At the December meeting, Board Member Kurt Dinkelmeyer asked about emergency vehicle access and Inglesino replied, according to the minutes, that that would be handled at the site plan stage of the project, since at this time only use variance is being applied for. However, Board Attorney Bruce Ackerman stated that safety is a factor in the board’s determination. Board Professional Engineer Paul Ferriero stated his concerns that emergency vehicles would have to take a “long detour to access the site in case of an emergency,” according to the minutes. Inglesino replied that the proposed building “meets RSIS standards and are not required to improve a bridge that is owned by the county,” the minutes state. RSIS stands for Residential Site Improvement Standards and are statewide standards for improvements to residential developments.
“Safety is a legitimate concern for emergency services when you are arguing that the site is particularly suitable to [residential] use,” Ackerman replied, according to the minutes.
When Dinkelmeyer asked about emergency vehicle access later in the meeting, Inglesino replied “Avalon Bay will not restrict the route the emergency vehicles [use to] access the site,” and that they can access it in “any way they require,” according to the minutes.
“It is up to the emergency services to decide how to access the site,” Inglesino stated, per the minutes.
At the March 16, 2017 meeting, Jeffrey Otteau of The Otteau Group, testified regarding the economic viability of age-restricted housing, which is what the site is zoned for, among other uses. His company performed a demographic study of age-restricted vs. non-age-restricted housing in Montville and surrounding communities.
Otteau said that the state of New Jersey is “underperforming,” lacking in job creation, and has the highest rate of mortgage delinquencies and foreclosures. Home prices are 17% below their peak, he said, all of which have a significant impact on the real estate market. One such factor, he said, is that New Jersey has one of the highest migration rates in the country, meaning, many households are moving out of the state.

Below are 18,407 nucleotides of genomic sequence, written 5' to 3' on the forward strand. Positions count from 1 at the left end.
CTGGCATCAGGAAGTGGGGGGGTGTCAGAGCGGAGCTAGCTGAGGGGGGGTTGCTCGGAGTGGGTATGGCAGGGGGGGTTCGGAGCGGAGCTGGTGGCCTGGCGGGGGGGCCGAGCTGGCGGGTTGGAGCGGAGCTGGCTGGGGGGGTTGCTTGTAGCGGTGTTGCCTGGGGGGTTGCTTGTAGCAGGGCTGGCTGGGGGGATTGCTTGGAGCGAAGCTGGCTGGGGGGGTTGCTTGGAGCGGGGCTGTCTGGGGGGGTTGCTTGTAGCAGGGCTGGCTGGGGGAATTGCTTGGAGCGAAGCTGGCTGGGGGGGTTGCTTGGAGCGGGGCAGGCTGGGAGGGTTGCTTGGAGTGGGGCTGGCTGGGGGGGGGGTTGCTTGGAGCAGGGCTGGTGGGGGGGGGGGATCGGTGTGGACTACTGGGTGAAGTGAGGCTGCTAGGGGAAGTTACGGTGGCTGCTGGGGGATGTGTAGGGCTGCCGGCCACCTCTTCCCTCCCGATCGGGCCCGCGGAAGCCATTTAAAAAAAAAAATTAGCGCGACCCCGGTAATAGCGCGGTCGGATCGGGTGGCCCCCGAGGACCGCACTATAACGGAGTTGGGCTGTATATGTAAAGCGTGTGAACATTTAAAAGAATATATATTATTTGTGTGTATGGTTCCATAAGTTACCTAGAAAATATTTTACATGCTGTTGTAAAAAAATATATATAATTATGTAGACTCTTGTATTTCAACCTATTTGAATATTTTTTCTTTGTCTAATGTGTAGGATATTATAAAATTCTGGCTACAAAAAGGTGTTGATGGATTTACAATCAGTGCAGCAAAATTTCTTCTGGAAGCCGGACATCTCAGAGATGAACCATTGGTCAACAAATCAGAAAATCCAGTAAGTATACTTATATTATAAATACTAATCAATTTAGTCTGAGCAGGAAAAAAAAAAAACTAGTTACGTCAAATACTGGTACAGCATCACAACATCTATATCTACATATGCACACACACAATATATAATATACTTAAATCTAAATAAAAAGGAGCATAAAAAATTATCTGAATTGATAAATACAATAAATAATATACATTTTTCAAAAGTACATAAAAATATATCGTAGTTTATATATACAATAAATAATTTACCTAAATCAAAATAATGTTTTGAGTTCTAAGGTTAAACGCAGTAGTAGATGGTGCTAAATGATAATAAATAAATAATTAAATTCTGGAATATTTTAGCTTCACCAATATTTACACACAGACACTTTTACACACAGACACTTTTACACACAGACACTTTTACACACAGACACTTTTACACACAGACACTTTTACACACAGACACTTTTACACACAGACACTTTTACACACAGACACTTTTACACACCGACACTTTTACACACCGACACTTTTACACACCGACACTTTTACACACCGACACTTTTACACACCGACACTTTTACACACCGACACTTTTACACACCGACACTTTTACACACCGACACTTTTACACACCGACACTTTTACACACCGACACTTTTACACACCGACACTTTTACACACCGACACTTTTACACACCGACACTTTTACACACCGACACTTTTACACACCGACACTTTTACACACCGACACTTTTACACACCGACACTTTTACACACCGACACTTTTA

“In Montville, you’re experiencing an accelerated decline in the 45-54 years of age bracket, which is significant to age-restricted housing, because it is the target demographic,” Otteau said. “The banking community is not willing to finance age-restricted projects.”
Further, age-restricted apartments have lower rents, which are not economically viable to build, he said.
All-age, or non-age-restricted developments, have a booming rental market, Otteau said. The vacancy rate is low, and rents increase from year to year. These apartments would be “geared to higher income households, making at least $90,000,” he said.
With rents ranging from $1,600 to $3,000 for a three-bedroom, Otteau said, a family would be able to afford a $500,000 home, and would not be interested in an apartment, he said. He called the tenant community in similar Avalon Bay developments “overwhelmingly childless.”
“Families with children will opt out,” Otteau said.
When Chairman James Marinello asked about the effect on the school system, Otteau stated the “effect would approach zero.”
The apartments would typically be inhabited by higher income renters in their 30s or older-age empty nesters, according to Otteau. They would have “significant income to spend at local businesses” because they would have no lawns to mow or other maintenance issues to take their time, he said.
When the public portion of the hearing commenced, residents stated concerns with the impact on the school system. Otteau responded that the occupancy demographics of typical Avalon Bay communities are very different from apartment complexes such as Rachel Gardens, because Rachel Gardens is larger, and the rents are about $1,000 lower at Rachel Gardens.
Testimony on this proposal will continue at the May 3 Zoning Board meeting.